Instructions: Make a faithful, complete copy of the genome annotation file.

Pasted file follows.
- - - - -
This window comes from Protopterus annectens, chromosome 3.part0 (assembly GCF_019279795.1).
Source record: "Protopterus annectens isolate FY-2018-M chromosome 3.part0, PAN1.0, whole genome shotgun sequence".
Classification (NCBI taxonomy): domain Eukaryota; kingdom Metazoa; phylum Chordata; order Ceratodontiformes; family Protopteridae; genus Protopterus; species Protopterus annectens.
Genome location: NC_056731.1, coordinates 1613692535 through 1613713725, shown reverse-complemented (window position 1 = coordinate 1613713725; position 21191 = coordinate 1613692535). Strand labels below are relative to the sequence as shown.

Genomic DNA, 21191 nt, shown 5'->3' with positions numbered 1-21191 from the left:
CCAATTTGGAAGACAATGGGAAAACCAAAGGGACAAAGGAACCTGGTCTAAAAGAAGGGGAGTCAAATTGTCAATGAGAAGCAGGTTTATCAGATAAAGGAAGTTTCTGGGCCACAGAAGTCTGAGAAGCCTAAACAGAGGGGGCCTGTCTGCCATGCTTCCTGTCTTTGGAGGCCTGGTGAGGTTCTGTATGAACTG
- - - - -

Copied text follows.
This window comes from Protopterus annectens, chromosome 3.part0 (assembly GCF_019279795.1).
Source record: "Protopterus annectens isolate FY-2018-M chromosome 3.part0, PAN1.0, whole genome shotgun sequence".
Classification (NCBI taxonomy): domain Eukaryota; kingdom Metazoa; phylum Chordata; order Ceratodontiformes; family Protopteridae; genus Protopterus; species Protopterus annectens.
Genome location: NC_056731.1, coordinates 1613692535 through 1613713725, shown reverse-complemented (window position 1 = coordinate 1613713725; position 21191 = coordinate 1613692535). Strand labels below are relative to the sequence as shown.

Genomic DNA, 21191 nt, shown 5'->3' with positions numbered 1-21191 from the left:
CCAATTTGGAAGACAATGGGAAAACCAAAGGGACAAAGGAACCTGGTCTAAAAGAAGGGGAGTCAAATTGTCAATGAGAAGCAGGTTTATCAGATAAAGGAAGTTTCTGGGCCACAGAAGTCTGAGAAGCCTAAACAGAGGGGGCCTGTCTGCCATGCTTCCTGTCTTTGGAGGCCTGGTGAGGTTCTGTATGAACTG